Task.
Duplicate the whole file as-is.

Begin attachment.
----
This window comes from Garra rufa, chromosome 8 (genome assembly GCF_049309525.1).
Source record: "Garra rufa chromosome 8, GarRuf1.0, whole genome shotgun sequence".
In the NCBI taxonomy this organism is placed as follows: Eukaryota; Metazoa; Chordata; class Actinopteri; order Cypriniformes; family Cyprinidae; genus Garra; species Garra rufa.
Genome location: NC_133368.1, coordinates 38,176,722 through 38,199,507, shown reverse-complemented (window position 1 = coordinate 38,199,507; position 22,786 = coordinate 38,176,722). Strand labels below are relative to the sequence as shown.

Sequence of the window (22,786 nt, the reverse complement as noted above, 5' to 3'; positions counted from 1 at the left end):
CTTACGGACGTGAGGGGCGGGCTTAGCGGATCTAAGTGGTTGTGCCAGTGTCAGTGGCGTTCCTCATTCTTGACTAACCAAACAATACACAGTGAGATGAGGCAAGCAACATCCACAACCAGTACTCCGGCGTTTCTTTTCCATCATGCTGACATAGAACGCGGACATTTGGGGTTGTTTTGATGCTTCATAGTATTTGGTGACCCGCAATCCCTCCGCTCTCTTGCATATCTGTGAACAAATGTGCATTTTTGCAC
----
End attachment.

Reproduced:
This window comes from Garra rufa, chromosome 8 (genome assembly GCF_049309525.1).
Source record: "Garra rufa chromosome 8, GarRuf1.0, whole genome shotgun sequence".
In the NCBI taxonomy this organism is placed as follows: Eukaryota; Metazoa; Chordata; class Actinopteri; order Cypriniformes; family Cyprinidae; genus Garra; species Garra rufa.
Genome location: NC_133368.1, coordinates 38,176,722 through 38,199,507, shown reverse-complemented (window position 1 = coordinate 38,199,507; position 22,786 = coordinate 38,176,722). Strand labels below are relative to the sequence as shown.

Sequence of the window (22,786 nt, the reverse complement as noted above, 5' to 3'; positions counted from 1 at the left end):
CTTACGGACGTGAGGGGCGGGCTTAGCGGATCTAAGTGGTTGTGCCAGTGTCAGTGGCGTTCCTCATTCTTGACTAACCAAACAATACACAGTGAGATGAGGCAAGCAACATCCACAACCAGTACTCCGGCGTTTCTTTTCCATCATGCTGACATAGAACGCGGACATTTGGGGTTGTTTTGATGCTTCATAGTATTTGGTGACCCGCAATCCCTCCGCTCTCTTGCATATCTGTGAACAAATGTGCATTTTTGCAC